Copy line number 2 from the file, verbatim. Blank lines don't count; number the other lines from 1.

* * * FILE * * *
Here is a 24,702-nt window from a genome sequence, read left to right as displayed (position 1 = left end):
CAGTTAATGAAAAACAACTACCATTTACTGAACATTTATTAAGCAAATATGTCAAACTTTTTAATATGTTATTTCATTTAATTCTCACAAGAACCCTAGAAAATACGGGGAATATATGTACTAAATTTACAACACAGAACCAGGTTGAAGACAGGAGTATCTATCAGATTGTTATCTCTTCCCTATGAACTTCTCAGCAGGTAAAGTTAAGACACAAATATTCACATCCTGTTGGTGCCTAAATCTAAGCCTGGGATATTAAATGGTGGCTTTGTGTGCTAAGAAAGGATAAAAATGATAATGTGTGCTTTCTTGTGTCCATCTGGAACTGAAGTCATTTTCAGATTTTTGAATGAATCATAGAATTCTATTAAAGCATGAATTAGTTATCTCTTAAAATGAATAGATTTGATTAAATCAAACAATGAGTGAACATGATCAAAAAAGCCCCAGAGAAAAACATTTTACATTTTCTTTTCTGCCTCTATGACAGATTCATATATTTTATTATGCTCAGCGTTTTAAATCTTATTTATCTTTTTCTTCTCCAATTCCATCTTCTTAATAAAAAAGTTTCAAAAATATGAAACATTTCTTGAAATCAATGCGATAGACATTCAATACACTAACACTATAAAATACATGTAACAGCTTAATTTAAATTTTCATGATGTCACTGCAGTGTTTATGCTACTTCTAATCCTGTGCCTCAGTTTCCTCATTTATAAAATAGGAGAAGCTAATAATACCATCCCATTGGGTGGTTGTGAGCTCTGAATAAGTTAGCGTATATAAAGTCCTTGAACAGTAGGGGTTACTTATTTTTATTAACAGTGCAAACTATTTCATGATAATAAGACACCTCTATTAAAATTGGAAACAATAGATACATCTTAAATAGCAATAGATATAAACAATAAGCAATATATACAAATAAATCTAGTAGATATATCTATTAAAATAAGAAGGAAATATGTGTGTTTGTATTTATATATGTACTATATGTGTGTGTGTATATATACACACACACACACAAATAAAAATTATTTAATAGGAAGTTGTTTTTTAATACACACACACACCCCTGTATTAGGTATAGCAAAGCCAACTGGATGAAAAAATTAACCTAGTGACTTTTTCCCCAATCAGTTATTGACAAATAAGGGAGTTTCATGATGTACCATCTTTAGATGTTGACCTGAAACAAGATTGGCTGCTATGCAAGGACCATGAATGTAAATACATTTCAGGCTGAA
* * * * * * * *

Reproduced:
CAGTTAATGAAAAACAACTACCATTTACTGAACATTTATTAAGCAAATATGTCAAACTTTTTAATATGTTATTTCATTTAATTCTCACAAGAACCCTAGAAAATACGGGGAATATATGTACTAAATTTACAACACAGAACCAGGTTGAAGACAGGAGTATCTATCAGATTGTTATCTCTTCCCTATGAACTTCTCAGCAGGTAAAGTTAAGACACAAATATTCACATCCTGTTGGTGCCTAAATCTAAGCCTGGGATATTAAATGGTGGCTTTGTGTGCTAAGAAAGGATAAAAATGATAATGTGTGCTTTCTTGTGTCCATCTGGAACTGAAGTCATTTTCAGATTTTTGAATGAATCATAGAATTCTATTAAAGCATGAATTAGTTATCTCTTAAAATGAATAGATTTGATTAAATCAAACAATGAGTGAACATGATCAAAAAAGCCCCAGAGAAAAACATTTTACATTTTCTTTTCTGCCTCTATGACAGATTCATATATTTTATTATGCTCAGCGTTTTAAATCTTATTTATCTTTTTCTTCTCCAATTCCATCTTCTTAATAAAAAAGTTTCAAAAATATGAAACATTTCTTGAAATCAATGCGATAGACATTCAATACACTAACACTATAAAATACATGTAACAGCTTAATTTAAATTTTCATGATGTCACTGCAGTGTTTATGCTACTTCTAATCCTGTGCCTCAGTTTCCTCATTTATAAAATAGGAGAAGCTAATAATACCATCCCATTGGGTGGTTGTGAGCTCTGAATAAGTTAGCGTATATAAAGTCCTTGAACAGTAGGGGTTACTTATTTTTATTAACAGTGCAAACTATTTCATGATAATAAGACACCTCTATTAAAATTGGAAACAATAGATACATCTTAAATAGCAATAGATATAAACAATAAGCAATATATACAAATAAATCTAGTAGATATATCTATTAAAATAAGAAGGAAATATGTGTGTTTGTATTTATATATGTACTATATGTGTGTGTGTATATATACACACACACACACAAATAAAAATTATTTAATAGGAAGTTGTTTTTTAATACACACACACACCCCTGTATTAGGTATAGCAAAGCCAACTGGATGAAAAAATTAACCTAGTGACTTTTTCCCCAATCAGTTATTGACAAATAAGGGAGTTTCATGATGTACCATCTTTAGATGTTGACCTGAAACAAGATTGGCTGCTATGCAAGGACCATGAATGTAAATACATTTCAGGCTGAA